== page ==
dutch smoushound standing_Wirestock Creators_Shuterstock
Image Credit: Wirestock Creators, Shutterstock

Does This Breed Get Along with Other Pets?

This breed tends to get along great with other pets. They love to play and would be a great companion if you have another dog already in your family. They also get along with small pets such as cats. To ensure your Dutch Smoushond is as friendly as can be, you should socialize them from an early age. This will help them be less wary around other animals and friendly to other animals it meets.

Things to Know When Owning a Dutch Smoushond:

Food & Diet Requirements

The Dutch Smoushond’s diet requirements are that of a typical small dog. They should be fed a high-quality diet consisting of either wet food or dry food. The meals should be split into at least two servings. Avoid giving your Dutch Smoushond table scraps as this can cause him to have stomach upset. Treats can be added to their diet but should make up a small minority of what they eat.


The Dutch Smoushond is small but has an excess amount of energy. They need to be exercised from 45 minutes to an hour every day. Walking them twice a day at least with included play sessions is highly recommended. They need mental stimulation as well, so toys that get them to think will go a long way. If this dog is not exercised mentally and physically, they can become destructive and can bark excessively. This dog can live a happy life in an apartment as well as long as you stick to a stable exercise schedule.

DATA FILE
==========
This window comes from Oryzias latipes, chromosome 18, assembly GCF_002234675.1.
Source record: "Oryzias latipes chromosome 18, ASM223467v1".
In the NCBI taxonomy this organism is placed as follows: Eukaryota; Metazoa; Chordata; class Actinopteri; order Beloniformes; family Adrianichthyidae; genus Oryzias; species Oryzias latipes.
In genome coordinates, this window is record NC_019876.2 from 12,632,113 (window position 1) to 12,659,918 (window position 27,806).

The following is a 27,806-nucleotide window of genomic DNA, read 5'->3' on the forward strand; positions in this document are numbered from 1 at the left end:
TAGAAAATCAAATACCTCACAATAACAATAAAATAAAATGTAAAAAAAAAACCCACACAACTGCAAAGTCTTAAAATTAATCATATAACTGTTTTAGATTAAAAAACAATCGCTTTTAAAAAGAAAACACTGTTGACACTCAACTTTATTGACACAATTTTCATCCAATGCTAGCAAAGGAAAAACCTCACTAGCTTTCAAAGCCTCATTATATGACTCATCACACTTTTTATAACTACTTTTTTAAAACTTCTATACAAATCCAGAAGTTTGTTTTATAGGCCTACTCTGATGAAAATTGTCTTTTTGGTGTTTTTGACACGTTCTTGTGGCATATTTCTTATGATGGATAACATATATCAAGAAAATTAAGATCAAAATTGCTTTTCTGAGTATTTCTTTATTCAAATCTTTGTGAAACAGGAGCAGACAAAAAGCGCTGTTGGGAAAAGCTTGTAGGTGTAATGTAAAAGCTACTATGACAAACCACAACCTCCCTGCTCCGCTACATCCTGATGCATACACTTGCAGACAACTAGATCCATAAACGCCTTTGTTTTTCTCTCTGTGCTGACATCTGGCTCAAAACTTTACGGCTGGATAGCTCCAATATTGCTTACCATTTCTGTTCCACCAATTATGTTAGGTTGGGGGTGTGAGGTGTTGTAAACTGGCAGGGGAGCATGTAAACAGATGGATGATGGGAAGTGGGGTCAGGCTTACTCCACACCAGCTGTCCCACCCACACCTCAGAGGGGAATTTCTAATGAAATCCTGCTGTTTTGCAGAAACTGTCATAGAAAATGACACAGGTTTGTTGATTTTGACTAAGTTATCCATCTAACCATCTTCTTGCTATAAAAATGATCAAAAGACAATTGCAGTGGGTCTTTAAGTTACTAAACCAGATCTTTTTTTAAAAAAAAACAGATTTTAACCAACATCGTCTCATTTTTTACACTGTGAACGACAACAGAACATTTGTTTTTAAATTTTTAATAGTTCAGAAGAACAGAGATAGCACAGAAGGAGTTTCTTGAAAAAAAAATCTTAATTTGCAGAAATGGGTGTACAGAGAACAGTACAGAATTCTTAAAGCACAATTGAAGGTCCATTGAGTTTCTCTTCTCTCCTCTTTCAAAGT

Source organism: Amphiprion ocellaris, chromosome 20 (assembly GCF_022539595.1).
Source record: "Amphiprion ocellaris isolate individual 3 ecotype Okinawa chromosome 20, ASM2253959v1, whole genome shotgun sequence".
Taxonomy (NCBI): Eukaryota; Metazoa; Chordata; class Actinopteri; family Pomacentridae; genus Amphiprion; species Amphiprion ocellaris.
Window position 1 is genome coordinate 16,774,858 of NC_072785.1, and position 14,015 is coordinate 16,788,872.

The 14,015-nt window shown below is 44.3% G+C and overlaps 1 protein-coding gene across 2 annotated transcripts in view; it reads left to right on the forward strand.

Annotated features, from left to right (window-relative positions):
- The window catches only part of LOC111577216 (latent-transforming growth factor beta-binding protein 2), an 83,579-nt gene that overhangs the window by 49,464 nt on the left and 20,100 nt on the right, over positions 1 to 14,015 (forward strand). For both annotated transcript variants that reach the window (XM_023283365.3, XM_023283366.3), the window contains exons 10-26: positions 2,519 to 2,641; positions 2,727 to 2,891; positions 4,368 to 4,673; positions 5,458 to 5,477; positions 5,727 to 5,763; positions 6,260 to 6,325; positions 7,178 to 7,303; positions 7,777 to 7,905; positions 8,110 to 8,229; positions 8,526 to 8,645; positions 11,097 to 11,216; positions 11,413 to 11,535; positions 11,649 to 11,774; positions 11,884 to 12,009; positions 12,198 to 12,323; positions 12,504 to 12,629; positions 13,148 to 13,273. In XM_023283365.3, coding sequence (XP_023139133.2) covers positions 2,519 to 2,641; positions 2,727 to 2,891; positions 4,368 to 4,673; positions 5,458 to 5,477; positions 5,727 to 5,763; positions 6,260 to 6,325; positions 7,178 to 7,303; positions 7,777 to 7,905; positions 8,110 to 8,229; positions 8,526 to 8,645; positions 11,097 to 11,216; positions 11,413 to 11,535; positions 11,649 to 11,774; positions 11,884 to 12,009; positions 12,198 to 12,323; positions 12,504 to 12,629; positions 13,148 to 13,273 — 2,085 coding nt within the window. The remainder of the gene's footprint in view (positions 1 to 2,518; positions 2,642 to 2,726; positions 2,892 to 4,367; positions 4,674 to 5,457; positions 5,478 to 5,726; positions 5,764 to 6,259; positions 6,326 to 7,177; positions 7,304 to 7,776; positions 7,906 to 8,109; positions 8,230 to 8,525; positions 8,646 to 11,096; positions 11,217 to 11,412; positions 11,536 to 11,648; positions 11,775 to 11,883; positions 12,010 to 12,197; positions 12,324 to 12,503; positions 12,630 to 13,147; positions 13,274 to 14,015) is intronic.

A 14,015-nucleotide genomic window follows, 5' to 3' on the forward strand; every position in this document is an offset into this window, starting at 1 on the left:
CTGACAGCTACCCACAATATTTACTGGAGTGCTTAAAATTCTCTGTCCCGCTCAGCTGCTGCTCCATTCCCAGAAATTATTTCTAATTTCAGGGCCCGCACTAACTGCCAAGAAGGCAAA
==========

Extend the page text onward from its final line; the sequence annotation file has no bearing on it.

Dutch Smoushond_ joop snijder photography, Shutterstock
Image Credit: joop snijder photography, Shutterstock


This breed of dog enjoys pleasing their people so they lend well to training. To get the best results, socialization and training should start at an early age. Training should be firm and positive, because of the dog’s close bond with their family negative training can have a very detrimental effect on them. Positive reinforcement such as using treats and praise to reward good behavior is the best bet when training them. They do tend to be a tad independent, so staying firm while training them is necessary as well. Basic obedience training should come easily, and more advanced training is possible too with time.

Grooming ✂️

The Dutch Smoushond is a low-shedding dog and generally a low-maintenance groomer. Their wiry coat should be brushed out once weekly to avoid matting and to keep it looking nice. Like most wire-haired dogs, their coat will need to be hand-plucked to encourage better growth. This can be done by a professional groomer, or you can learn how to do it at home. Their nails should be kept trimmed and their teeth should also be brushed two to three times weekly.